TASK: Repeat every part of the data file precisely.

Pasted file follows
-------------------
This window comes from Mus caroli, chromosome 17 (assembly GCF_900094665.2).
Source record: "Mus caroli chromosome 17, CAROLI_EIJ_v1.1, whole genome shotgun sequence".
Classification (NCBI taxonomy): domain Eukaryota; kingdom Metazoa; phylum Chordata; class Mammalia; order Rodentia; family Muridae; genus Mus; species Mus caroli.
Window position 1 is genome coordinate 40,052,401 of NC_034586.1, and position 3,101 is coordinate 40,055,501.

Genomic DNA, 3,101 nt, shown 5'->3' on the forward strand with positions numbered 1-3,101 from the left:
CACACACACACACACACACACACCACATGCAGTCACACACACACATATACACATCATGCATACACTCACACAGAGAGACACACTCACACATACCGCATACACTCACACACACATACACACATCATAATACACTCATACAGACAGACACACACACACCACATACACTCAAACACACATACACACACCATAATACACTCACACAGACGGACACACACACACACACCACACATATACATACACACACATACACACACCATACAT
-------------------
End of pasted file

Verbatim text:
This window comes from Mus caroli, chromosome 17 (assembly GCF_900094665.2).
Source record: "Mus caroli chromosome 17, CAROLI_EIJ_v1.1, whole genome shotgun sequence".
Classification (NCBI taxonomy): domain Eukaryota; kingdom Metazoa; phylum Chordata; class Mammalia; order Rodentia; family Muridae; genus Mus; species Mus caroli.
Window position 1 is genome coordinate 40,052,401 of NC_034586.1, and position 3,101 is coordinate 40,055,501.

Genomic DNA, 3,101 nt, shown 5'->3' on the forward strand with positions numbered 1-3,101 from the left:
CACACACACACACACACACACACCACATGCAGTCACACACACACATATACACATCATGCATACACTCACACAGAGAGACACACTCACACATACCGCATACACTCACACACACATACACACATCATAATACACTCATACAGACAGACACACACACACCACATACACTCAAACACACATACACACACCATAATACACTCACACAGACGGACACACACACACACACCACACATATACATACACACACATACACACACCATACAT